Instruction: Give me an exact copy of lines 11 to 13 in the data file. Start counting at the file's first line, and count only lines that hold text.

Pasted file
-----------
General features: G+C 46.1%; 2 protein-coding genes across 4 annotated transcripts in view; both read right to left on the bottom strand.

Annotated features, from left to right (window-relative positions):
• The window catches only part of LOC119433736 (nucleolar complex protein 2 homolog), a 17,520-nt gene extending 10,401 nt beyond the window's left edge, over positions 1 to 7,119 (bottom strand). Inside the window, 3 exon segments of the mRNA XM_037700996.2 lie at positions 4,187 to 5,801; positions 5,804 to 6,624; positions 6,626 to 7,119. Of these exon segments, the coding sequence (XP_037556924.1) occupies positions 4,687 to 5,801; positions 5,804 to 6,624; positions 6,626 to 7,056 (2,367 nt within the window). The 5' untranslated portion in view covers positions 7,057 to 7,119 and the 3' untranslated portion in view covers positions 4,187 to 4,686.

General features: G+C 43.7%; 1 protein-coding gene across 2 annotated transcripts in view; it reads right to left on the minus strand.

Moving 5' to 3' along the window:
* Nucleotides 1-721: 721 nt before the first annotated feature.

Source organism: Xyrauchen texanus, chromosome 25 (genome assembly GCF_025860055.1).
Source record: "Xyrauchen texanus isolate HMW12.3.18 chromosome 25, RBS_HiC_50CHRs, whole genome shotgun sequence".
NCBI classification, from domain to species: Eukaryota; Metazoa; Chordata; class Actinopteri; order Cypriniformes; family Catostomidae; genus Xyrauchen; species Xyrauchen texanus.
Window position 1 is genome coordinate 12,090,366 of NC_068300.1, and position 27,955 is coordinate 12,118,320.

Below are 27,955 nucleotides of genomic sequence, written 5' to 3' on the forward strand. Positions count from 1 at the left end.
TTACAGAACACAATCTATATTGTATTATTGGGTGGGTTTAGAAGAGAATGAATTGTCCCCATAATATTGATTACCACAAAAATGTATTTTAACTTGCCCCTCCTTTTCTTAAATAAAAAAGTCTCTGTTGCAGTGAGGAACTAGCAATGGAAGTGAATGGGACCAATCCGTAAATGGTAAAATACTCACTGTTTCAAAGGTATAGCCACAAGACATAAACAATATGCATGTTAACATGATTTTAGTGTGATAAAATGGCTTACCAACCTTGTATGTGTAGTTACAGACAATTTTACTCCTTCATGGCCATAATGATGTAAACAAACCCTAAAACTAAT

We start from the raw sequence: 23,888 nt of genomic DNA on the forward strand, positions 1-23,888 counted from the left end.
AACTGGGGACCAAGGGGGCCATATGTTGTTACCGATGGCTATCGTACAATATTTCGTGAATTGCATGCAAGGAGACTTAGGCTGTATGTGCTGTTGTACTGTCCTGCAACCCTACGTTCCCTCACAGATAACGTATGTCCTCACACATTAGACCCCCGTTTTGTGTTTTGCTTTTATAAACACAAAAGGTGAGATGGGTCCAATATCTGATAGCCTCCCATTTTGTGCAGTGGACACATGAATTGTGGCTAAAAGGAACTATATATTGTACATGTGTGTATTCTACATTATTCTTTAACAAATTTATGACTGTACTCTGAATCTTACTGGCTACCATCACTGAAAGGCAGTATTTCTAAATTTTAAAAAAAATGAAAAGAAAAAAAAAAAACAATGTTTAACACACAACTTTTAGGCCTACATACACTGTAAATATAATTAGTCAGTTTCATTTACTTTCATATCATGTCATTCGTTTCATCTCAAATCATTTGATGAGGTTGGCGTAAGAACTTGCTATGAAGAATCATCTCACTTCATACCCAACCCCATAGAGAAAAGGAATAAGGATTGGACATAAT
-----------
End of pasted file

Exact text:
Below are 27,955 nucleotides of genomic sequence, written 5' to 3' on the forward strand. Positions count from 1 at the left end.
TTACAGAACACAATCTATATTGTATTATTGGGTGGGTTTAGAAGAGAATGAATTGTCCCCATAATATTGATTACCACAAAAATGTATTTTAACTTGCCCCTCCTTTTCTTAAATAAAAAAGTCTCTGTTGCAGTGAGGAACTAGCAATGGAAGTGAATGGGACCAATCCGTAAATGGTAAAATACTCACTGTTTCAAAGGTATAGCCACAAGACATAAACAATATGCATGTTAACATGATTTTAGTGTGATAAAATGGCTTACCAACCTTGTATGTGTAGTTACAGACAATTTTACTCCTTCATGGCCATAATGATGTAAACAAACCCTAAAACTAAT

We start from the raw sequence: 23,888 nt of genomic DNA on the forward strand, positions 1-23,888 counted from the left end.